Supplier relations have taken a hit, at least according to the most recent study by Planning Perspectives Inc.
The firm just completed its 16th annual North American Automotive OEM Supplier Working Relations Index Study, evaluating Ford, General Motors, Fiat-Chrysler U.S., Nissan, Toyota and Honda on the working relationship with their suppliers.
None of the six original equipment manufacturers received a “good” rating, which is a score of 350 or more. Toyota led the way at 332, and Honda was not far behind at 323, both down compared to their 2015 scores.
Ford and GM improved their scores compared to 2015. Ford was up six points to 267 and GM made the biggest leap to 250, which was the cutoff for adequate, up from 224 in 2015.
Nissan and FCA both received “poor” ratings of 225 and 222, a step back from 2015.
“Everyone is under such pressure right now,” said David Andrea, executive vice president of research at the Center for Automotive Research. “I don't know if you can pinpoint any one reason for any particular company, but across the board some of the things I would look at are a number of major organizational changes going on in the purchasing groups. More even if you look at the supplier side.”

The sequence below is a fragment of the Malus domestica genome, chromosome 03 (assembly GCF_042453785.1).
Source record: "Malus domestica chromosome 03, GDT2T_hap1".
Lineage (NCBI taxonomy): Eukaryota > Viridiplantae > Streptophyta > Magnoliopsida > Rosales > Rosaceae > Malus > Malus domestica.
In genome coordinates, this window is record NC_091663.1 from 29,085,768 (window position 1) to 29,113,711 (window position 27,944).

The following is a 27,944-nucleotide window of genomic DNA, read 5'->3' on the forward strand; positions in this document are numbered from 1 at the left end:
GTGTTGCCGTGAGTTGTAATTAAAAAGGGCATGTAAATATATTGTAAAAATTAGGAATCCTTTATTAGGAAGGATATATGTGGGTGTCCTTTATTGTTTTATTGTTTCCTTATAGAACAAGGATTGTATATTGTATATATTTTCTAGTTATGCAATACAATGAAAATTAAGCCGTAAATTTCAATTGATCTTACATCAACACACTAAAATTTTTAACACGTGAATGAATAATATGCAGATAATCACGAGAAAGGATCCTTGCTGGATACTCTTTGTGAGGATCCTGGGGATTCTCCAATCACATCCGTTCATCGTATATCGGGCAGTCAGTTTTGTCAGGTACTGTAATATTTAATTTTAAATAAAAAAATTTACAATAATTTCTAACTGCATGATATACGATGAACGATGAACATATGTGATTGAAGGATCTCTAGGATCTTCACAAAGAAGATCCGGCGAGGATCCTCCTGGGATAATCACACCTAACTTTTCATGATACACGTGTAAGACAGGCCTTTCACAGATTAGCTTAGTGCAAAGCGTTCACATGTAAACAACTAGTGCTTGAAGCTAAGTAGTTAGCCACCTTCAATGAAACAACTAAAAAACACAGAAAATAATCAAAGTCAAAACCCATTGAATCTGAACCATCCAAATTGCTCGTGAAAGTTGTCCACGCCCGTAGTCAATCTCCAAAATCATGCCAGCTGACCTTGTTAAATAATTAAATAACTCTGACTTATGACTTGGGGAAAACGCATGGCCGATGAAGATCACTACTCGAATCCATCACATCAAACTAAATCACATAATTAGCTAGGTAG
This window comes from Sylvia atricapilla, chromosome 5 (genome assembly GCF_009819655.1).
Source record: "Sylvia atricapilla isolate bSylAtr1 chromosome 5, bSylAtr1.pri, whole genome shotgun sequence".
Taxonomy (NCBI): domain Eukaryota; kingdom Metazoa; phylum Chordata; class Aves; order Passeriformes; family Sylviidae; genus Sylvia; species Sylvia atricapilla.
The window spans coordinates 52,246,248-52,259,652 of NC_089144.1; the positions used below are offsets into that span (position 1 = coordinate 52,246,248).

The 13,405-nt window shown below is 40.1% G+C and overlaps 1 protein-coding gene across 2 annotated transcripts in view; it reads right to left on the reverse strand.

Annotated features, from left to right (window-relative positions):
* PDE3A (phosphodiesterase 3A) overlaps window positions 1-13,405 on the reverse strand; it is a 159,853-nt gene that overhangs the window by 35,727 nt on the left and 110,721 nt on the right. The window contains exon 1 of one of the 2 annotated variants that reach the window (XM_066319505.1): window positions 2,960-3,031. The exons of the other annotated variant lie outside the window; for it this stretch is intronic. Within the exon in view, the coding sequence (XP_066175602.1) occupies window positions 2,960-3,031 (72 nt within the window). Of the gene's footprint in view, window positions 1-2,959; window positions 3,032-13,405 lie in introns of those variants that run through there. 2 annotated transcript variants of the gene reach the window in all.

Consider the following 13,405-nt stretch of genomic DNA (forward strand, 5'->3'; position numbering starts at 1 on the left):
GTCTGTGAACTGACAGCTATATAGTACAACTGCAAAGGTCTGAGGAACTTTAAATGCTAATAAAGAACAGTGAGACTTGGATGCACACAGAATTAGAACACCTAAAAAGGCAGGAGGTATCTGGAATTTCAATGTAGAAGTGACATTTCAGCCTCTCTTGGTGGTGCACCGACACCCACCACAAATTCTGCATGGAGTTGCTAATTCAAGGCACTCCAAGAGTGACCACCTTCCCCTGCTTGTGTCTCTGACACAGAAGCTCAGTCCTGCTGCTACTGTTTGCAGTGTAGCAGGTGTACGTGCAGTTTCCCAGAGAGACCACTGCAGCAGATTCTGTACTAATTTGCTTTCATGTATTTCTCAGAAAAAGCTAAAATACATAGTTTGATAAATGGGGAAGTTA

Andrea added that both Ford and GM have made improvements, and it is apparent in their 2015 scores. Toyota and Honda traditionally score well in this survey thanks largely to their global architectures, which Andrea said helps simplify the relationship with the supply base because their cars are made in basically the same way with virtually the same parts all over the world.
But as Toyota and Honda have expanded their platforms, their performance in surveys like these has weakened, he said. Both OEMs last received a “good” rating in 2008—Toyota at 367 and Honda at 359. The pair has been the top two in every survey since 2002.
“They're moving toward that same mod-el,” he said. “If you look at the complexity of the product portfolio, the Detroit 3 with very diverse product portfolios from small subcompacts to large utilities, it's harder to maintain a relationship trying to quick-ly relaunch all of those different models. As the Japanese companies put more product into their portfolio, more complex-ity, you've started to see their numbers come down a bit because their product complexity has gone up.”